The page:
Direct bidders, non-primary dealer investors that place their bids directly with the Treasury, bought 17.9 percent, the most since February. The average at the previous 10 sales was 13.5 percent.
“It was a good auction,” said Michael Franzese, managing director and head of Treasury trading at Wunderlich Securities Inc. in New York. “People need paper. Bernanke is going to say he’s prepared to do what’s necessary to prevent the economy from decelerating.”
The U.S. sold $35 billion of two-year notes on Aug. 28 at a yield of 0.273 percent and the same amount of five-year notes yesterday at a yield of 0.708 percent.
The Fed bought $1.8 billion of Treasuries today due from February 2036 to May 2042. The central bank is in the process of swapping shorter-term Treasuries in its holdings with those due in six to 30 years to put downward pressure on long-term interest rates. Traders call the effort Operation Twist after a similar program in the 1960s.
Bernanke will address the Kansas City Fed’s annual economic-policy conference in Jackson Hole tomorrow. Many policy makers at the Federal Open Market Committee’s last meeting said additional stimulus probably will be needed soon unless the economy shows signs of a durable pickup, according to minutes of the July 31-Aug. 1 policy discussions.
The central bank bought $2.3 trillion of assets in two rounds of the stimulus strategy called quantitative easing from 2008 to 2011.
A gauge of prices tied to consumer spending advanced 1.3 percent in the 12 months ended in July, the smallest gain since October 2009 and below the Fed’s long-run goal of 2 percent, Commerce Department data showed today. Excluding food and energy costs, the measure increased 1.6 percent in the past year.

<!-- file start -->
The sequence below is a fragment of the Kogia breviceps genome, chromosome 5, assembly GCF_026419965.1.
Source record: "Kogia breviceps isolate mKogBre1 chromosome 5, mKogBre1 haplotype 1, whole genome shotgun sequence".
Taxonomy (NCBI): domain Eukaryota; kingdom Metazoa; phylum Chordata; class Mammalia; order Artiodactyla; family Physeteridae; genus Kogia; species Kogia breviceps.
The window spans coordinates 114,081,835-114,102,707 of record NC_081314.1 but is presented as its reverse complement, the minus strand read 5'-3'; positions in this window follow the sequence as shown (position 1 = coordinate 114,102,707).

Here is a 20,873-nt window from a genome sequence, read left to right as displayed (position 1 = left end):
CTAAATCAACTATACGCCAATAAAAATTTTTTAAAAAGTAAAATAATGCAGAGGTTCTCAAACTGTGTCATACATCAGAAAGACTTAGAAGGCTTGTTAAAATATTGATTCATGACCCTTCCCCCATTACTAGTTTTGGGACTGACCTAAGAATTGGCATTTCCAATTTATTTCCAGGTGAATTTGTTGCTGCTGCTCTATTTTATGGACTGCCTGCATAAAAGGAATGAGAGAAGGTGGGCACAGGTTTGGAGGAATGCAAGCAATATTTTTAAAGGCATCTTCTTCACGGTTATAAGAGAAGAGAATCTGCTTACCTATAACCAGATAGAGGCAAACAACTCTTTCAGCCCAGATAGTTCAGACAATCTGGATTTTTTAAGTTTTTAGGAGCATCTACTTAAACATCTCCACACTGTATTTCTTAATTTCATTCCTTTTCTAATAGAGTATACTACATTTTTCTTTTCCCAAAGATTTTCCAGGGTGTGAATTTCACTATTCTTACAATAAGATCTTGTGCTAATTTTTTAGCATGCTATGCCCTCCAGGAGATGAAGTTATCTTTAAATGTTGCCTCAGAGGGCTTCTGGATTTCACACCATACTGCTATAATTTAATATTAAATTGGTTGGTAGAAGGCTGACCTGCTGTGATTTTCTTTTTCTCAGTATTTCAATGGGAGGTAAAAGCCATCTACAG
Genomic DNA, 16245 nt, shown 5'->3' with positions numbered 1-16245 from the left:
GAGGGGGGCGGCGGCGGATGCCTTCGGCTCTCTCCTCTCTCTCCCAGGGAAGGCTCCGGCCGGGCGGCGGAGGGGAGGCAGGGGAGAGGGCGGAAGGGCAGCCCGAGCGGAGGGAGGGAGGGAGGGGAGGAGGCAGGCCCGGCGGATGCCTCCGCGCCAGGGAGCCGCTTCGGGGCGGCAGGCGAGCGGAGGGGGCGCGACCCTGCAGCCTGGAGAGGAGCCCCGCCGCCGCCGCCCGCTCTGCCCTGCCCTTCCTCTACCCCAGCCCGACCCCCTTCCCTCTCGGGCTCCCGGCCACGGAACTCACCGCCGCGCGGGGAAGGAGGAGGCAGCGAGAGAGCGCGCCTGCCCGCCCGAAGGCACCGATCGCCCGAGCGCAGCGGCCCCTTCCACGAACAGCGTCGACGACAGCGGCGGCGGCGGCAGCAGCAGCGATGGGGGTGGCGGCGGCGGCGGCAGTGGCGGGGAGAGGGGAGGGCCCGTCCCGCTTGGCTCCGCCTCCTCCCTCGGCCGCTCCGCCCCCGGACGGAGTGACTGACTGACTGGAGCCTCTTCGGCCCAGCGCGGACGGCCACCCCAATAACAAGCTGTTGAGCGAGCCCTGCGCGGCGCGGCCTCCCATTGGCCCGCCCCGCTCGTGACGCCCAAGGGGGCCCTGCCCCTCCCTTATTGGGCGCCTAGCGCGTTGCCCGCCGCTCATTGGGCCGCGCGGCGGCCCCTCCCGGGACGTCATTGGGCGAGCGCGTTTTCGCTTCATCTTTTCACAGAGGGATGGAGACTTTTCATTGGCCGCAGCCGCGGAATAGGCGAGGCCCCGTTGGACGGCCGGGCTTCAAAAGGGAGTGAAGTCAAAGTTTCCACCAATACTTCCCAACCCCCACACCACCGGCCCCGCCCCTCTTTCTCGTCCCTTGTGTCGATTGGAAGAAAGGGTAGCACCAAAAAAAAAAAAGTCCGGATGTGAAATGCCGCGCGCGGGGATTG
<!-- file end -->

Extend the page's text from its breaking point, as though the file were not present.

Bill Gross, co-chief investment officer and founder of Newport Beach, California-based Pacific Investment Management Co., manager of the world’s biggest bond fund, said in a Twitter post today the data add to the potential for more stimulus.
The core PCE inflation number of 1.6 percent is “another justification for QE3,” Gross wrote. “Bernanke stresses dual mandate and 2 percent target rate.” The Fed’s two objectives are maximum employment and price stability.
The difference between yields on 10-year notes and similar-maturity Treasury Inflation Protected Securities narrowed to 2.27 percent today, after reaching a four-month high of 2.35 percent yesterday. The spread, called the break-even rate, shows the expected rate of price gains for the life of the debt.
U.S. government securities extended gains earlier as the euro erased an advance versus the dollar after Prime Minister Mariano Rajoy said Spain will delay deciding whether to seek a bailout until aid terms are clear. The shared currency weakened 0.2 percent to $1.2506 after rising 0.3 percent earlier. Stocks fell, with the Standard & Poor’s 500 Index losing 0.8 percent.
Treasuries were at the most expensive level in three weeks, according to the 10-year term premium, a model created by economists at the Fed that includes expectations for interest rates, growth and inflation. The gauge was at negative 0.89 percent today, the most costly since Aug. 6. A negative reading indicates investors are willing to accept yields below what’s considered fair value.